“You gain strength, courage and confidence by every experience in which you really stop to look fear in the face. You are able to say to yourself, ‘I have lived through this horror. I can take the next thing that comes along.’ You must do the thing you think you cannot do.” -Eleanor Roosevelt
There are times in my life when it seems absolutely impossible to avoid “my purpose”. This is definitely one of those times. I don’t know how I came across it but earlier this week I discovered that there was to be a statewide symposium for women, made possible by the Department of Children and Families. Today was the first of three in a series called “Women on Wednesday” and today’s subject was the Chronic Health Impacts of Violence Against Women. It was timed perfectly to give me the motivation to get through next week’s event and to keep that momentum going, wherever it may go.
Two years ago I attended a three day conference in Albany with the New York State Coalition Against Sexual Assault. It was there that I connected the dots and found the strength to admit that I was the victim of domestic violence. I largely owe this conference for saving my life and getting me out of my abusive marriage. This “aha” moment propelled me, a lifelong consumer of self-help, into DV overload. A lover of TED talks, one of the first places I went searching was TED. When I searched “domestic violence” I was surprised to find only one talk. (There are a couple more now.)
Leslie Morgan Steiner doesn’t look like a victim of domestic violence. Her resume doesn’t read that of “battered woman”. Perhaps it is because this well-educated blonde beauty doesn’t fit the bill of what we’ve been taught a battered wife looks like that makes her such a powerful speaker. Maybe it is her brutal honesty about her first marriage or her connection of text book symptoms and actions into her life that makes it so easy to relate to her. Or maybe it is because, despite having remarried and had three children, written three books, and conquered the corporate world, all these years later she still presents emotion when opening up her wounds to help others understand the domestic violence victim.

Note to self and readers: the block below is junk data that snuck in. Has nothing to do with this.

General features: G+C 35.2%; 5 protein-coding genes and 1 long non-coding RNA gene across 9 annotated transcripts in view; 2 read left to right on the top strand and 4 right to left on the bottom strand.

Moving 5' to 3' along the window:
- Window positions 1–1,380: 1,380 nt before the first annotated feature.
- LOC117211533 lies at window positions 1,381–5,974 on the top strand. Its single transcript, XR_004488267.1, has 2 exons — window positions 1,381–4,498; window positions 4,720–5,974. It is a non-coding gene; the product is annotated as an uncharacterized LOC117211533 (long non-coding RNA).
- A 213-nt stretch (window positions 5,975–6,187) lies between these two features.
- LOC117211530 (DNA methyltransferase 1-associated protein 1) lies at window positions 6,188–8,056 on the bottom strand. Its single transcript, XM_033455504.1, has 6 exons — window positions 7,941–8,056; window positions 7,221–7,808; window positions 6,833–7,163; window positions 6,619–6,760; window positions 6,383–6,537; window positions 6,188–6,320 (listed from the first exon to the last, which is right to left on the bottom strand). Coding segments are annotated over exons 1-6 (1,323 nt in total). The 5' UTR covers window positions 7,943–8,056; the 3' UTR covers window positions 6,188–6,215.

I’ve watched Ms. Steiner’s TED Talk several times and was honored to hear her speak today. In person she has a fragile strength that is undeniable. She graciously spoke with me after her speech and encouraged me to continue on this path. She is a wonderful speaker but she can’t do it alone. We all have to share our stories. Those without personal experience have to talk to each other and their children about domestic violence, about sexual violence. We cannot change the societal standards that enable violence against women if we aren’t allowed to talk about it. In our house, these subjects will be dinner talk and my son will know that when his father tells him “its okay to hit someone if you don’t love them” that his father is wrong.
I was in good company today and am inspired to continue on this journey. My story is important and my voice needs to be heard. You are important, too. Don’t ever forget that. Ms. Steiner, if your are actually reading this, thank you.